Our next HASUG meeting will be on Thursday, February 16 at UCONN Farmington Campus from 8:30 am (coffee and conversation) with speakers from 9:00 am onwards. The event is at the Cell and Genome Sciences Building, 400 Farmington Avenue, Farmington, CT (map). Parking is free, but please park in locations marked as Area 3. When you pull into the driveway, turn right and drive past the building. There is a large parking lot there.
Once again, we have a speaker from the Southeast SAS Users Group, which serves numerous states in the southern US, and he will be offering two talks:
This presentation will address some techniques that can be used when we are not dealing with cleanly formatted data, when the data we want is in a less-than-ideal format, perhaps intermingled or seemingly buried with unnecessary clutter. It will discuss the principles of using SAS® to parse a file to extract useful data from a normally unusable source. This will be accomplished by citing examples of unusual data sources and the SAS Code used to parse it.
This presentation will address character data from multiple vantage points. For example, what is the “default” length of a character string, and why does it appear to change under different circumstances? What sort of formatting is available to us for character data? How can we examine and manipulate character data?..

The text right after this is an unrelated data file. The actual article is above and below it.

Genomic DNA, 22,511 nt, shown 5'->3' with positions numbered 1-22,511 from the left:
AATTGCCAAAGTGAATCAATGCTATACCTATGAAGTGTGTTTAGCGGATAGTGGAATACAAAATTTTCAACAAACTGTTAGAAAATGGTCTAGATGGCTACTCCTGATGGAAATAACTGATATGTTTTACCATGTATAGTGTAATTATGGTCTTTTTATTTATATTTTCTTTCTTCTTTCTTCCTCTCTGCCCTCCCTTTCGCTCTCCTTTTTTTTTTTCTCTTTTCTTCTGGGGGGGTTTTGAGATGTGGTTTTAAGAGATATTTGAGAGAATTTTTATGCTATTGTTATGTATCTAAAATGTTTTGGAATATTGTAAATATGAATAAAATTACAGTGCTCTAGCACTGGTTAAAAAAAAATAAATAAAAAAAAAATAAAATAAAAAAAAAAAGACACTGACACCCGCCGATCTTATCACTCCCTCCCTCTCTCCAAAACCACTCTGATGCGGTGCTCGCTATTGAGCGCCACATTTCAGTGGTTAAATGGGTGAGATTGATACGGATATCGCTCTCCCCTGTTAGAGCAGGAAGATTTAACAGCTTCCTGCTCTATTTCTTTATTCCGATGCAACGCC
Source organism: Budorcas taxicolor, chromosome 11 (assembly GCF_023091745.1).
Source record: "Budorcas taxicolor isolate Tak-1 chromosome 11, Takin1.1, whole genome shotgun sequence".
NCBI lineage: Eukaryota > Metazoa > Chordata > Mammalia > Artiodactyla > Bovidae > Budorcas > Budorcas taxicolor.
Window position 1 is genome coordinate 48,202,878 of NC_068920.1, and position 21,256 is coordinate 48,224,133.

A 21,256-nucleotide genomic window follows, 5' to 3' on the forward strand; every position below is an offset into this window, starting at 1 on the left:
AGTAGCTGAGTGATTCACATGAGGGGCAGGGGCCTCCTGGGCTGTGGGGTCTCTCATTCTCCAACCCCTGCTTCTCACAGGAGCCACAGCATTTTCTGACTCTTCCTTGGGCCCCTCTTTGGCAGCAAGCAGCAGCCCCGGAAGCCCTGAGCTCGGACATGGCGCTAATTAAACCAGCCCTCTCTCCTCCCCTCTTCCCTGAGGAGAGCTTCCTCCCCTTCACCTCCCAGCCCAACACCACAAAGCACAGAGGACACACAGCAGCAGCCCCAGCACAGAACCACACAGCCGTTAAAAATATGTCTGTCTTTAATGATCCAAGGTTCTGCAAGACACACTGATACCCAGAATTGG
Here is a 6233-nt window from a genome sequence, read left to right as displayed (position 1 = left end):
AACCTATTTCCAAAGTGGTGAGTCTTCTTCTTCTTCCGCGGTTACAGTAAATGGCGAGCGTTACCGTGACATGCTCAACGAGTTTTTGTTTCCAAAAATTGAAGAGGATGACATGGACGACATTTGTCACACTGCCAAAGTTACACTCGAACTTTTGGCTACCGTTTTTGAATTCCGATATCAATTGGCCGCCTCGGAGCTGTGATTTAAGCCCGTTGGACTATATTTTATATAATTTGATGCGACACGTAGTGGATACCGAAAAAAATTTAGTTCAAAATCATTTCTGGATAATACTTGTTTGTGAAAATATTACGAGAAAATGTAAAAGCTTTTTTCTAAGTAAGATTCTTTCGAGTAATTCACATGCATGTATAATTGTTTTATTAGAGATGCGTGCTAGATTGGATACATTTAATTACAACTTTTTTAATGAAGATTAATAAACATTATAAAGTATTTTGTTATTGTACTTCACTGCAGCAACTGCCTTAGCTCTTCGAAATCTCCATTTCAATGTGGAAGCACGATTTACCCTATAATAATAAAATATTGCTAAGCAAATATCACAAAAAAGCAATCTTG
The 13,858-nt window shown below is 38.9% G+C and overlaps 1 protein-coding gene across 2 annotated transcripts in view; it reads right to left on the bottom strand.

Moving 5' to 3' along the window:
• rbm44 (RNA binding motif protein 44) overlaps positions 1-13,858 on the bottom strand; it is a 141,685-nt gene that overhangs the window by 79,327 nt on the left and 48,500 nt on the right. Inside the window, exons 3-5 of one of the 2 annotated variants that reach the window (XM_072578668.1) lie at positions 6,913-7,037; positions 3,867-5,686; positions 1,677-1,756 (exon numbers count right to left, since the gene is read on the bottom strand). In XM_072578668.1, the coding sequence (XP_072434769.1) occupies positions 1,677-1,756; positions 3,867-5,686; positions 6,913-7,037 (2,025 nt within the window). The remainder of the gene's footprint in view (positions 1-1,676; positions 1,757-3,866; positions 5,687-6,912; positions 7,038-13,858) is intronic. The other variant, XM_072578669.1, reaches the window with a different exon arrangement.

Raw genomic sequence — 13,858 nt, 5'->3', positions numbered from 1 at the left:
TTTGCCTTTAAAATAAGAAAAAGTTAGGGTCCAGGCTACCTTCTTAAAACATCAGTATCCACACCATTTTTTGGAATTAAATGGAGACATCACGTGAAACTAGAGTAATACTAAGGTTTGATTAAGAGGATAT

Andrew T. Kuligowski has been a SAS user for well over 25 years, and is currently a Manager for HSN in St. Petersburg, Florida. Andrew was conference chair for SAS Global Forum 2012 in Orlando, Florida, and co-chair for SESUG’97 in Jacksonville, Florida and Tennessee SAS Users Day in Knoxville, Tennessee. In his spare time, Andrew can also be found volunteering at the Florida Aquarium in Tampa.
There will be a second speaker from UCONN:
Deb Paturzo, MS is a Research Associate at UConn Health with over 30 years of experience in the Department of Community Medicine and Health Care. As part of her responsibilities, she has taught in the Graduate Programs in Public Health for 10 years. She will discuss how she implemented a flipped classroom in her MPH class called “SAS Programming and Data Management”, including some key concepts of the flipped approach, how it works, downsides and benefits.